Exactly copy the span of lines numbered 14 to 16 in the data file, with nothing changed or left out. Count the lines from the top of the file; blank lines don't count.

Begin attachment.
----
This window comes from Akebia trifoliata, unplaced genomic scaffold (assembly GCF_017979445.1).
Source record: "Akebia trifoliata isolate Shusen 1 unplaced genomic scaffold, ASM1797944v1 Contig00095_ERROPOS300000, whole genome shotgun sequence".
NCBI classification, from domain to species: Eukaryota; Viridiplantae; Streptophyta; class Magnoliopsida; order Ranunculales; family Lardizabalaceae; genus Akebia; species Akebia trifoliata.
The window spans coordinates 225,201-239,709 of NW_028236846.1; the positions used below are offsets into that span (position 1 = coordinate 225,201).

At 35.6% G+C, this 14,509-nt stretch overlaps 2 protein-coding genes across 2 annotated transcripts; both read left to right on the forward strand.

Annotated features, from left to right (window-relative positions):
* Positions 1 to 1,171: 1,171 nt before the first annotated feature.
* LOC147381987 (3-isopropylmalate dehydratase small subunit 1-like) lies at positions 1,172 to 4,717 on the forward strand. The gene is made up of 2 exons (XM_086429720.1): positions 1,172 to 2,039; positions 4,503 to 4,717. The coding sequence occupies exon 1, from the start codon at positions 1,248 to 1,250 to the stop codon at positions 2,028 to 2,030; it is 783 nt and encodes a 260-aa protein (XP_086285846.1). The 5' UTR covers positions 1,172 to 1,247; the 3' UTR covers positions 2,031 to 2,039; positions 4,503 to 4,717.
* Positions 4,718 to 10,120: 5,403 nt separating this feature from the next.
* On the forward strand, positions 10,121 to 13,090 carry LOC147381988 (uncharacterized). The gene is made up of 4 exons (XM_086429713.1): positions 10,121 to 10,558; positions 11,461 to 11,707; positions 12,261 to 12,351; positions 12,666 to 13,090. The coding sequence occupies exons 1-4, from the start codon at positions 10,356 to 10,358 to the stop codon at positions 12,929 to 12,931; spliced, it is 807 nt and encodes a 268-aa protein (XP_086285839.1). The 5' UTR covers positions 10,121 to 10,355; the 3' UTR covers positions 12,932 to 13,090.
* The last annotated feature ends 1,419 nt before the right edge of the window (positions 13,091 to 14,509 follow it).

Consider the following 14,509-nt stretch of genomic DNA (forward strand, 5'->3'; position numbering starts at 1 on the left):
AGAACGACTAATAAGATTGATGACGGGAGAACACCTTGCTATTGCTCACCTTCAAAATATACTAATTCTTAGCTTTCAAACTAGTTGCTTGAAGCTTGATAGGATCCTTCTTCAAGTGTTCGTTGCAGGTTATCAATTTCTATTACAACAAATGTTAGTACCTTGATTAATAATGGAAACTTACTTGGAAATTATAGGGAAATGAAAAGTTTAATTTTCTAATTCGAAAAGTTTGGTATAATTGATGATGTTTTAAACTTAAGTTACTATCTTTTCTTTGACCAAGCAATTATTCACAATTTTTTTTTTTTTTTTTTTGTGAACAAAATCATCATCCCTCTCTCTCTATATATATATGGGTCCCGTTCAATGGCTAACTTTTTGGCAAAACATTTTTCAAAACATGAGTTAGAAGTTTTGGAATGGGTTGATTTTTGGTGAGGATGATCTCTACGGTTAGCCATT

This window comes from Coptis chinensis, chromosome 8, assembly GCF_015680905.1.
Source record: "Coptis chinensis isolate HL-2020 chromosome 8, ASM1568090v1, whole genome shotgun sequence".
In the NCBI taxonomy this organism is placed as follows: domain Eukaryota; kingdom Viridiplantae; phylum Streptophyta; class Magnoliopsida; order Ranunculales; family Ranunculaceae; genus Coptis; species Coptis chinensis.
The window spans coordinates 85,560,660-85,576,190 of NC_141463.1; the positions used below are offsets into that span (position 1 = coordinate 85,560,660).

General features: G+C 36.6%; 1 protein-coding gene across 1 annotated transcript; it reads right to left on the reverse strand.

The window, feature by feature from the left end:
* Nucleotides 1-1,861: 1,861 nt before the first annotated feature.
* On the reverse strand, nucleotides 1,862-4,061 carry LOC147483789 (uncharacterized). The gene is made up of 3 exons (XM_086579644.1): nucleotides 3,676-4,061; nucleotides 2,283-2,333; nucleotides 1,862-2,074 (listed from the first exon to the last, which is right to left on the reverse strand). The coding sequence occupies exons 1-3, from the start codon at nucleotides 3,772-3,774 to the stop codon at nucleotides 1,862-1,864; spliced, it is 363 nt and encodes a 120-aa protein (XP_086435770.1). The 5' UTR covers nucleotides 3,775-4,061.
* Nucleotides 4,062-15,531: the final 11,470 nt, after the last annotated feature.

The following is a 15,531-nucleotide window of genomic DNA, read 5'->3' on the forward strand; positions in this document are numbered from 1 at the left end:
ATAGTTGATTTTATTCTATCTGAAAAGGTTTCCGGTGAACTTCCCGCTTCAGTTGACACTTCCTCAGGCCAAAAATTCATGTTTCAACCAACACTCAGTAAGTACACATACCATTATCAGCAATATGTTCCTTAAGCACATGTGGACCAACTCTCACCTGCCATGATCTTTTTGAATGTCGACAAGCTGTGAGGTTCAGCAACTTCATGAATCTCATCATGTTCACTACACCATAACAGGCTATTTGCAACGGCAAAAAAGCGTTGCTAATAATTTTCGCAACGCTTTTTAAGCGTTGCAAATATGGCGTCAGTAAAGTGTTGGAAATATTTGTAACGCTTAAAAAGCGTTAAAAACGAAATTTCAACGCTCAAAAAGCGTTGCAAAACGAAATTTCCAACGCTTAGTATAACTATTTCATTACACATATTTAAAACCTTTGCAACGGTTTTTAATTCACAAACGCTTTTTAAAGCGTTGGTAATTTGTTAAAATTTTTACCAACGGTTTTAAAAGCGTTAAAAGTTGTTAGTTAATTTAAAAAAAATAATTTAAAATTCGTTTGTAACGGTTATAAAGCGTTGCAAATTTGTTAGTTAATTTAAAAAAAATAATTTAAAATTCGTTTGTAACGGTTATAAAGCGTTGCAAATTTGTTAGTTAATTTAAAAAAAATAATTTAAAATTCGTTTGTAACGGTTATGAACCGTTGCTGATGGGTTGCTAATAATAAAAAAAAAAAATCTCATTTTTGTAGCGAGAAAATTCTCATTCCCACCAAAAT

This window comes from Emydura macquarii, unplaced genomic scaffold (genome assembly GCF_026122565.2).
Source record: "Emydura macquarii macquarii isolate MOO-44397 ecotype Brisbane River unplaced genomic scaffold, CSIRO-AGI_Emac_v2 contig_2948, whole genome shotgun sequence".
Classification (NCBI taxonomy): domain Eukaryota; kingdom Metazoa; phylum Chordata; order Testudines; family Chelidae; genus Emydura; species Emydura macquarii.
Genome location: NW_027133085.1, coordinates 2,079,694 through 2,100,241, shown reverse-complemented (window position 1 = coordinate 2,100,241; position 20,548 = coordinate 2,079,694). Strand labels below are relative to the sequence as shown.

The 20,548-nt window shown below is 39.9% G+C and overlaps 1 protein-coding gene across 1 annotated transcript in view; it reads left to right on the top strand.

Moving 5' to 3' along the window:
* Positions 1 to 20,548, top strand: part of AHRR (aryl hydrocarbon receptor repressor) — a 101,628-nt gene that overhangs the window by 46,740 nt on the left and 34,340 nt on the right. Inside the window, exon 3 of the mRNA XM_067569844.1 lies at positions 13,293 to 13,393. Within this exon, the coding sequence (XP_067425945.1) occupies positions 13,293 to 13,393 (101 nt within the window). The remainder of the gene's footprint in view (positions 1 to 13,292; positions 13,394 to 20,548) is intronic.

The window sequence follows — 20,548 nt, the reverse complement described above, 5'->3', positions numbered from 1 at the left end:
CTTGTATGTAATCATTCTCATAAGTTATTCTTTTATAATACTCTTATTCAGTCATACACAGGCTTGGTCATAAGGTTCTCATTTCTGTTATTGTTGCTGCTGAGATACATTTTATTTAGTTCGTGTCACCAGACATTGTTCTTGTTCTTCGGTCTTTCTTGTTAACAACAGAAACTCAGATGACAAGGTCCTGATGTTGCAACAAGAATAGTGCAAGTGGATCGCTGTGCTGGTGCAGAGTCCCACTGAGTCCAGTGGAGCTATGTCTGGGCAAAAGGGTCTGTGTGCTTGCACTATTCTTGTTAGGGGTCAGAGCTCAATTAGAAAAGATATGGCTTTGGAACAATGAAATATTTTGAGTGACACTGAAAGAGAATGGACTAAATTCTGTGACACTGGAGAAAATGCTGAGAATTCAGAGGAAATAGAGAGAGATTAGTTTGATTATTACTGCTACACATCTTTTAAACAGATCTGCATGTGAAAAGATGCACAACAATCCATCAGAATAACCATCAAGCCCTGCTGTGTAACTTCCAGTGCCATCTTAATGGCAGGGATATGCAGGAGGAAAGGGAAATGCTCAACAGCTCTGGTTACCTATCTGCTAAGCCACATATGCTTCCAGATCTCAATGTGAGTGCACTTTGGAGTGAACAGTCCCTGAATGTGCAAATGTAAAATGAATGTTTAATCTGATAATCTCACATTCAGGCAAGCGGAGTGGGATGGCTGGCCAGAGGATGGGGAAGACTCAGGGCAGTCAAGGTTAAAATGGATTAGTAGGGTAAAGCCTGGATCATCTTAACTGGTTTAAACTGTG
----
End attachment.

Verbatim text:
This window comes from Coptis chinensis, chromosome 8, assembly GCF_015680905.1.
Source record: "Coptis chinensis isolate HL-2020 chromosome 8, ASM1568090v1, whole genome shotgun sequence".
In the NCBI taxonomy this organism is placed as follows: domain Eukaryota; kingdom Viridiplantae; phylum Streptophyta; class Magnoliopsida; order Ranunculales; family Ranunculaceae; genus Coptis; species Coptis chinensis.